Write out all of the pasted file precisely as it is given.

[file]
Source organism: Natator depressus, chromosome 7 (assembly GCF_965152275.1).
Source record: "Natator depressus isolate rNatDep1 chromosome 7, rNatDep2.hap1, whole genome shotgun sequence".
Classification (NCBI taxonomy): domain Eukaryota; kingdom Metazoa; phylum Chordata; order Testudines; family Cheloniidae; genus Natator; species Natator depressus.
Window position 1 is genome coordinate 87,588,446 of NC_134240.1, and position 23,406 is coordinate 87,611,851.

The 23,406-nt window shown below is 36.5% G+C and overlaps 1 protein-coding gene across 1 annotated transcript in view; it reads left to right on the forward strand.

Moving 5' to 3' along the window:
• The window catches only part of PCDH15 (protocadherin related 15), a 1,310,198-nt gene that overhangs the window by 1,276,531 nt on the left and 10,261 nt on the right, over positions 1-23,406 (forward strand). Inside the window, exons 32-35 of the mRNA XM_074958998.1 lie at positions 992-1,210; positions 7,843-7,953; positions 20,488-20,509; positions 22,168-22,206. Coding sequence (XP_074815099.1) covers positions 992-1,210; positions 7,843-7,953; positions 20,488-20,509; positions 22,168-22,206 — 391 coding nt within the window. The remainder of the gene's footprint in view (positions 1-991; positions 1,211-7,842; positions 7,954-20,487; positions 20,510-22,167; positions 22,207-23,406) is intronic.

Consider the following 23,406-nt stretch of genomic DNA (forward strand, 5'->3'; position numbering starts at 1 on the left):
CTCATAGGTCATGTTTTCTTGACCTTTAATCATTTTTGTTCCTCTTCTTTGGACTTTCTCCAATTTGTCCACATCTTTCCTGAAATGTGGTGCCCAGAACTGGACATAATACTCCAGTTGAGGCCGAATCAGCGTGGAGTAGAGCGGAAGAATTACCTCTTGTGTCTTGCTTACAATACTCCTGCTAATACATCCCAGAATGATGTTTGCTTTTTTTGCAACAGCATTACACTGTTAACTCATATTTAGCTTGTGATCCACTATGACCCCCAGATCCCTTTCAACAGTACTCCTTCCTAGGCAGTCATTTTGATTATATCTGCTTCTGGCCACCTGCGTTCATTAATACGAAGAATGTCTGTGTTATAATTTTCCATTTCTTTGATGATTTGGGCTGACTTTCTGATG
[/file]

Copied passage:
Source organism: Natator depressus, chromosome 7 (assembly GCF_965152275.1).
Source record: "Natator depressus isolate rNatDep1 chromosome 7, rNatDep2.hap1, whole genome shotgun sequence".
Classification (NCBI taxonomy): domain Eukaryota; kingdom Metazoa; phylum Chordata; order Testudines; family Cheloniidae; genus Natator; species Natator depressus.
Window position 1 is genome coordinate 87,588,446 of NC_134240.1, and position 23,406 is coordinate 87,611,851.

The 23,406-nt window shown below is 36.5% G+C and overlaps 1 protein-coding gene across 1 annotated transcript in view; it reads left to right on the forward strand.

Moving 5' to 3' along the window:
• The window catches only part of PCDH15 (protocadherin related 15), a 1,310,198-nt gene that overhangs the window by 1,276,531 nt on the left and 10,261 nt on the right, over positions 1-23,406 (forward strand). Inside the window, exons 32-35 of the mRNA XM_074958998.1 lie at positions 992-1,210; positions 7,843-7,953; positions 20,488-20,509; positions 22,168-22,206. Coding sequence (XP_074815099.1) covers positions 992-1,210; positions 7,843-7,953; positions 20,488-20,509; positions 22,168-22,206 — 391 coding nt within the window. The remainder of the gene's footprint in view (positions 1-991; positions 1,211-7,842; positions 7,954-20,487; positions 20,510-22,167; positions 22,207-23,406) is intronic.

Consider the following 23,406-nt stretch of genomic DNA (forward strand, 5'->3'; position numbering starts at 1 on the left):
CTCATAGGTCATGTTTTCTTGACCTTTAATCATTTTTGTTCCTCTTCTTTGGACTTTCTCCAATTTGTCCACATCTTTCCTGAAATGTGGTGCCCAGAACTGGACATAATACTCCAGTTGAGGCCGAATCAGCGTGGAGTAGAGCGGAAGAATTACCTCTTGTGTCTTGCTTACAATACTCCTGCTAATACATCCCAGAATGATGTTTGCTTTTTTTGCAACAGCATTACACTGTTAACTCATATTTAGCTTGTGATCCACTATGACCCCCAGATCCCTTTCAACAGTACTCCTTCCTAGGCAGTCATTTTGATTATATCTGCTTCTGGCCACCTGCGTTCATTAATACGAAGAATGTCTGTGTTATAATTTTCCATTTCTTTGATGATTTGGGCTGACTTTCTGATG